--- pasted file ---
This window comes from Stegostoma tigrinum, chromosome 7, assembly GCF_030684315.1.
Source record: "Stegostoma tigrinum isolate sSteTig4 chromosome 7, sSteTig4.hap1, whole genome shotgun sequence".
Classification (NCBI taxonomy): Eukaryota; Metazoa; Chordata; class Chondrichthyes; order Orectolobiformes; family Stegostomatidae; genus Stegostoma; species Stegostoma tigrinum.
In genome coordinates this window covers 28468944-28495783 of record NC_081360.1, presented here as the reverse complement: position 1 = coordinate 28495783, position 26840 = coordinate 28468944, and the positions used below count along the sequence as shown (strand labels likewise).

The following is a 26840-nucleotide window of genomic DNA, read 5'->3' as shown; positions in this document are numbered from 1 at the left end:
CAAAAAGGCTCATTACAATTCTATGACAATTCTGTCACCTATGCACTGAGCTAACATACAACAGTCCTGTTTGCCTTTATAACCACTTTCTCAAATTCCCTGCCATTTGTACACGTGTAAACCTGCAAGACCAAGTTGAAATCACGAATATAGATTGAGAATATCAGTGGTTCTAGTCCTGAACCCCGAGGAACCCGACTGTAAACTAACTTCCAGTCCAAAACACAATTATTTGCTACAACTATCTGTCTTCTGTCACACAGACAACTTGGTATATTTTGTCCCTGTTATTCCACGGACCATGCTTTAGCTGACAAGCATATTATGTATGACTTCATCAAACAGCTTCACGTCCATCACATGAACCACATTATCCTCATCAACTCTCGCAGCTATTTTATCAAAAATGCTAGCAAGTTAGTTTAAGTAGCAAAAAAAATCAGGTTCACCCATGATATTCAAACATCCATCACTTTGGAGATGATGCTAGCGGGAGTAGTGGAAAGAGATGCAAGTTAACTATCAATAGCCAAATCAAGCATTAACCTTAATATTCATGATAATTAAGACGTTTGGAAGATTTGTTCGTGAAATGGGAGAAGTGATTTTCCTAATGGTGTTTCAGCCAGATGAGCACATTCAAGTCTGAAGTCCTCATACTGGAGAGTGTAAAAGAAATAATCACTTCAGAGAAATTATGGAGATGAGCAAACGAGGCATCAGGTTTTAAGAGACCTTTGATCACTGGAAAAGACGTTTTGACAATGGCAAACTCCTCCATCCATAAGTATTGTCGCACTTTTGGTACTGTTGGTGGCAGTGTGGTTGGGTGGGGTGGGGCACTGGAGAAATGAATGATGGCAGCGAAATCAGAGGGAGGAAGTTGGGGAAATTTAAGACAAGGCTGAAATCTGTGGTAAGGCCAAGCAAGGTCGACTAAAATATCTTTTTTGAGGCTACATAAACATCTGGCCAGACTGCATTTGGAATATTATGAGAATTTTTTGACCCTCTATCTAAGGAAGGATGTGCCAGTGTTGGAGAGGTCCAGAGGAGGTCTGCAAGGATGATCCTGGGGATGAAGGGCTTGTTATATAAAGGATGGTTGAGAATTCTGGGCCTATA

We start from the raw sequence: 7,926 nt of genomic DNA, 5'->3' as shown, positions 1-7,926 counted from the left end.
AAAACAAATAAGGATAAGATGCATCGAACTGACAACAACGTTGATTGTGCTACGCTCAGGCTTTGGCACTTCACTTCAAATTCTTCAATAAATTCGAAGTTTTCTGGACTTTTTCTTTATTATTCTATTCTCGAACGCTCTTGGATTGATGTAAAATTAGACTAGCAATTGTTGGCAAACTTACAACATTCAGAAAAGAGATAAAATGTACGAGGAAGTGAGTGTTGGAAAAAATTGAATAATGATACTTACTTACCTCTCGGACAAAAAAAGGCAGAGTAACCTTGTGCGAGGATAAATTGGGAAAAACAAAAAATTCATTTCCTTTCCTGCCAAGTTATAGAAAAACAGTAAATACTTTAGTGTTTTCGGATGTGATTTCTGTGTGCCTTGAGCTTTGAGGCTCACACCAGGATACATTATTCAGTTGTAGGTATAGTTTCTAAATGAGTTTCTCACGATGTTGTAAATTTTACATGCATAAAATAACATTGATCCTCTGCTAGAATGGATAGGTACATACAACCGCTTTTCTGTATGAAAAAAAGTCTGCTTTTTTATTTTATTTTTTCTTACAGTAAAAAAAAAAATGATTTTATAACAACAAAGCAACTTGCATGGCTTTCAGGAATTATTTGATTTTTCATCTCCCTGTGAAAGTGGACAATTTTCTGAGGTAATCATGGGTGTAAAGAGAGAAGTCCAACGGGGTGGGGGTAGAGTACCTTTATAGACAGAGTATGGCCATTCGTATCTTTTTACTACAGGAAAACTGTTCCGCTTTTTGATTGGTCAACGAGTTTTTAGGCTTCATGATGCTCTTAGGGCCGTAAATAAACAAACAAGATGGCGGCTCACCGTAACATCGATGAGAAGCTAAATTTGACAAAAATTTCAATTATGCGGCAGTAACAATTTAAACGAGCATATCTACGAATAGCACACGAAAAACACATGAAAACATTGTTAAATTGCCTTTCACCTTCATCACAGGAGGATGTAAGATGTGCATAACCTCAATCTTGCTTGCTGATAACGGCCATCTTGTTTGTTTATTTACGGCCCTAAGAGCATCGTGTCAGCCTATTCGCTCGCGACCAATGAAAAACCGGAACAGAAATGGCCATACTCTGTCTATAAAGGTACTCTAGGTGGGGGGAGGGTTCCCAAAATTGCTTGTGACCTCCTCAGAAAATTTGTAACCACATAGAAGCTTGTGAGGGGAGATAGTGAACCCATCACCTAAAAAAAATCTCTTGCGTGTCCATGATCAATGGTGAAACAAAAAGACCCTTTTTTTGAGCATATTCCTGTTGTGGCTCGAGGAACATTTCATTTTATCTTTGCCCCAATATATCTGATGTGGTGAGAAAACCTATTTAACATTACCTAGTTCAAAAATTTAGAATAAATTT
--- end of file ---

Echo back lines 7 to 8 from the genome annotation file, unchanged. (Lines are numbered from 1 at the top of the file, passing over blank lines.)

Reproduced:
We start from the raw sequence: 7,926 nt of genomic DNA, 5'->3' as shown, positions 1-7,926 counted from the left end.
AAAACAAATAAGGATAAGATGCATCGAACTGACAACAACGTTGATTGTGCTACGCTCAGGCTTTGGCACTTCACTTCAAATTCTTCAATAAATTCGAAGTTTTCTGGACTTTTTCTTTATTATTCTATTCTCGAACGCTCTTGGATTGATGTAAAATTAGACTAGCAATTGTTGGCAAACTTACAACATTCAGAAAAGAGATAAAATGTACGAGGAAGTGAGTGTTGGAAAAAATTGAATAATGATACTTACTTACCTCTCGGACAAAAAAAGGCAGAGTAACCTTGTGCGAGGATAAATTGGGAAAAACAAAAAATTCATTTCCTTTCCTGCCAAGTTATAGAAAAACAGTAAATACTTTAGTGTTTTCGGATGTGATTTCTGTGTGCCTTGAGCTTTGAGGCTCACACCAGGATACATTATTCAGTTGTAGGTATAGTTTCTAAATGAGTTTCTCACGATGTTGTAAATTTTACATGCATAAAATAACATTGATCCTCTGCTAGAATGGATAGGTACATACAACCGCTTTTCTGTATGAAAAAAAGTCTGCTTTTTTATTTTATTTTTTCTTACAGTAAAAAAAAAAATGATTTTATAACAACAAAGCAACTTGCATGGCTTTCAGGAATTATTTGATTTTTCATCTCCCTGTGAAAGTGGACAATTTTCTGAGGTAATCATGGGTGTAAAGAGAGAAGTCCAACGGGGTGGGGGTAGAGTACCTTTATAGACAGAGTATGGCCATTCGTATCTTTTTACTACAGGAAAACTGTTCCGCTTTTTGATTGGTCAACGAGTTTTTAGGCTTCATGATGCTCTTAGGGCCGTAAATAAACAAACAAGATGGCGGCTCACCGTAACATCGATGAGAAGCTAAATTTGACAAAAATTTCAATTATGCGGCAGTAACAATTTAAACGAGCATATCTACGAATAGCACACGAAAAACACATGAAAACATTGTTAAATTGCCTTTCACCTTCATCACAGGAGGATGTAAGATGTGCATAACCTCAATCTTGCTTGCTGATAACGGCCATCTTGTTTGTTTATTTACGGCCCTAAGAGCATCGTGTCAGCCTATTCGCTCGCGACCAATGAAAAACCGGAACAGAAATGGCCATACTCTGTCTATAAAGGTACTCTAGGTGGGGGGAGGGTTCCCAAAATTGCTTGTGACCTCCTCAGAAAATTTGTAACCACATAGAAGCTTGTGAGGGGAGATAGTGAACCCATCACCTAAAAAAAATCTCTTGCGTGTCCATGATCAATGGTGAAACAAAAAGACCCTTTTTTTGAGCATATTCCTGTTGTGGCTCGAGGAACATTTCATTTTATCTTTGCCCCAATATATCTGATGTGGTGAGAAAACCTATTTAACATTACCTAGTTCAAAAATTTAGAATAAATTT